Debate began today in the U.S. Senate on a bill designed to overhaul the financial industry. It's a piece of legislation that could have far-reaching consequences for venture capital investment, and in turn some argue, for technological innovation and economic growth. A response to the recent financial meltdowns and scandals, the 1,400-page bill seeks to regulate Wall Street and the financial industry more closely.
Although there have been some changes and concessions since we initially reported on the legislation in March, there are still concerns about the ramifications for startups and investors in regards to two of the bill's provisions.
Accredited angel investors:
The bill proposes raising the minimum wealth requirements for accredited angel investors. Currently, accredited investors need to have either a net worth of $1 million or an annual income of $250,000. The new bill would have adjusted those figures for inflation, increasing the thresholds to $2.3 million and $450,000, respectively.
In a Huffington Post article, Rick Tumlinson calls this provision "an angel killer," and one trade group estimated that 77% of current accredited investors would be disqualified under these requirements.
Sen. Christoper Dodd, the Banking Committee chairman, has indicated he would support an amendment to the bill that would keep the asset and income levels at their current levels, although the value of an investor's home will no longer be included in the calculation of assets.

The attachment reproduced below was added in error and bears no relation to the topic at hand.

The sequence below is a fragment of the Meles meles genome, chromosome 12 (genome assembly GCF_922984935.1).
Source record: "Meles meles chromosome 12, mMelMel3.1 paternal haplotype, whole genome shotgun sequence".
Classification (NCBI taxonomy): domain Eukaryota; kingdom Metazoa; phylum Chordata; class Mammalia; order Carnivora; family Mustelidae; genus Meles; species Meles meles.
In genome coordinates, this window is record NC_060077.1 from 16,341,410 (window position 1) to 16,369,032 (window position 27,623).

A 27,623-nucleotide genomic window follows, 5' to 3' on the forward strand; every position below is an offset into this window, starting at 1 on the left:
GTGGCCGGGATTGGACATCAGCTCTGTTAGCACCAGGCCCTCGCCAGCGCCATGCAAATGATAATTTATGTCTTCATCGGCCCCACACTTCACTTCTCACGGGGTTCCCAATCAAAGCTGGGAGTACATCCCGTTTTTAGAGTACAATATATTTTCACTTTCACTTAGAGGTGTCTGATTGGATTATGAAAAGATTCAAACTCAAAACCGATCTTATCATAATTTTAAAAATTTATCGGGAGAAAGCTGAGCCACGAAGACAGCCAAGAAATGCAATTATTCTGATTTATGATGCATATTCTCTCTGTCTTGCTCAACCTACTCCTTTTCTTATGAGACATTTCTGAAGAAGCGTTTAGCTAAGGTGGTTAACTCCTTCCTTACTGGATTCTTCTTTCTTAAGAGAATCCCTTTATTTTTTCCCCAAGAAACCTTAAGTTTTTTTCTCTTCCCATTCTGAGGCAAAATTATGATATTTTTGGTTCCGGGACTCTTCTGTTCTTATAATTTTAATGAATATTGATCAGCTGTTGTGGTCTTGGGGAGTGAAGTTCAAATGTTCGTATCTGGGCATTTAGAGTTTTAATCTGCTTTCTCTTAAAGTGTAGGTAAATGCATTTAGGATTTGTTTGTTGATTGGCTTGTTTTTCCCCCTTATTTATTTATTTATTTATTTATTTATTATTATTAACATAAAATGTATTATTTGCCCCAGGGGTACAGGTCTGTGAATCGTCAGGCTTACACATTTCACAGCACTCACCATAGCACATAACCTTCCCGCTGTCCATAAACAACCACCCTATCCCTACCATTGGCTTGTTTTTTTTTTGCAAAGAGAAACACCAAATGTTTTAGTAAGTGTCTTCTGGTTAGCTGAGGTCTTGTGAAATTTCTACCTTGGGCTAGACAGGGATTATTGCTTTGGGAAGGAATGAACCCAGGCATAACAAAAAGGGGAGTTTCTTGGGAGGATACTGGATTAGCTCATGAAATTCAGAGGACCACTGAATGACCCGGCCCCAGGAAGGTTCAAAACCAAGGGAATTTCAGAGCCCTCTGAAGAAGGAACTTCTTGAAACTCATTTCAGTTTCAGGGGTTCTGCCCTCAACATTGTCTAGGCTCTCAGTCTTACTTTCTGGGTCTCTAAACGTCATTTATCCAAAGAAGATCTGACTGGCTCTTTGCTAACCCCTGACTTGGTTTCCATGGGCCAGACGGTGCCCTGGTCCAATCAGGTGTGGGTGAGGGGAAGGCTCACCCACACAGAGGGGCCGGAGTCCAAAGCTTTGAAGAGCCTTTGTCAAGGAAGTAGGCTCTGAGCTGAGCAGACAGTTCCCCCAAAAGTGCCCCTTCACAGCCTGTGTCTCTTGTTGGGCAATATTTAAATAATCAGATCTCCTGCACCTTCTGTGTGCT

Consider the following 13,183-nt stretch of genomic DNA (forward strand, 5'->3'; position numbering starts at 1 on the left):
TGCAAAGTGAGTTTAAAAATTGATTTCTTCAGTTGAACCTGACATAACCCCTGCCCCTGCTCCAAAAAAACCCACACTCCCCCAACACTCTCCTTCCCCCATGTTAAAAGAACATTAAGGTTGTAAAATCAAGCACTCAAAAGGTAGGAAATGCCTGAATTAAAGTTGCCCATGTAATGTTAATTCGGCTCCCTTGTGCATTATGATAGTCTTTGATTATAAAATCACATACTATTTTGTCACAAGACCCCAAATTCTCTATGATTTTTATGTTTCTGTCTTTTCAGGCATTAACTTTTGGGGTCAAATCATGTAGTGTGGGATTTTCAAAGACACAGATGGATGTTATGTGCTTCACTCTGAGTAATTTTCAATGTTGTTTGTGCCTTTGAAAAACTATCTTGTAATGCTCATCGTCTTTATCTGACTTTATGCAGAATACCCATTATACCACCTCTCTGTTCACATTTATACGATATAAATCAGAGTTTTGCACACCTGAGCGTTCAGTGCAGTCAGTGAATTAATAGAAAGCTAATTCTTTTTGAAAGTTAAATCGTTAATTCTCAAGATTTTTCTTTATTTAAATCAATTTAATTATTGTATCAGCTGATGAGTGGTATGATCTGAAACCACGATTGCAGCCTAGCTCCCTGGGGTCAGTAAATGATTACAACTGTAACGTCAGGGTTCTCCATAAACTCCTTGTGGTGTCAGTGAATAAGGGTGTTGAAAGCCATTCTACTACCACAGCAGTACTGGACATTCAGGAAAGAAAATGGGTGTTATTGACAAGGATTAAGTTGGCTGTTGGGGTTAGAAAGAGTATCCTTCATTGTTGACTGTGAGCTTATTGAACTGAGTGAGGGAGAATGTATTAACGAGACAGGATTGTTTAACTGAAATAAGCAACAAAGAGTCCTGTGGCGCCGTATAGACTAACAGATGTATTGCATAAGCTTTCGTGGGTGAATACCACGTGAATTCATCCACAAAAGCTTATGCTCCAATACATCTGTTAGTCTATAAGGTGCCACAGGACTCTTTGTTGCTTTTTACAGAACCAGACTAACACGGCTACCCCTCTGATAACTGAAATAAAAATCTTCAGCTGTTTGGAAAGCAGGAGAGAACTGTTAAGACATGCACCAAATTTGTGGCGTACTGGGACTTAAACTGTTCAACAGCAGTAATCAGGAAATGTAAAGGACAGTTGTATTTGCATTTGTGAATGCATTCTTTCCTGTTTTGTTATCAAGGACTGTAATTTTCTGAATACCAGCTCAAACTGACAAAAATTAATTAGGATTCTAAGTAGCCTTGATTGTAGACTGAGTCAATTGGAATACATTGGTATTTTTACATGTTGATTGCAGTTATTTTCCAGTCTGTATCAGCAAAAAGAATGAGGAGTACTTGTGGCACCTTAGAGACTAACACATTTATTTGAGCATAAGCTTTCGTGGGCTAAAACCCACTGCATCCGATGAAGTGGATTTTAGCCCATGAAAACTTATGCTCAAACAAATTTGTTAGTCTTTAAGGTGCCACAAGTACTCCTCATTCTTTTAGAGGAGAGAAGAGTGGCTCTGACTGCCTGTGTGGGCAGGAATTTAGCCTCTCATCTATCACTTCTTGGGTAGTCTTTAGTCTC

Registration with the SEC:
Another of the bill's provisions would require that entrepreneurs wanting to start a new company first file with the U.S. Securities and Exchange Commission. Before receiving money from investors (accredited or not), companies would have to undergo a 120-day review process.
Four months is an eternity for startups, opponents of this provision argue, as new companies typically need the money immediately. Furthermore, the registration process itself could drain seed money, with some estimates suggesting the registration process could cost up to $100,000. The bill could harm startups by hampering not only their access to funding, but their access to funding in a timely manner. Instead of using their limited resources to develop a product, entrepreneurs may find themselves spending tens of thousands of dollars in order to register with the government.
"We have no choice" but to pass the landmark bill aimed at curbing the excesses that brought the U.S. economy to the brink of collapse, Dodd said today as the Senate debate opened. However, the pressures to "curb the excesses" might in turn slow the tech startup community - not just in the U.S. but abroad, notably when the E.U. turns to consider similar restrictions on angel investing.
The floor debate is expected to last two weeks, and Senate Democrats hope to pass the legislation by the middle of May.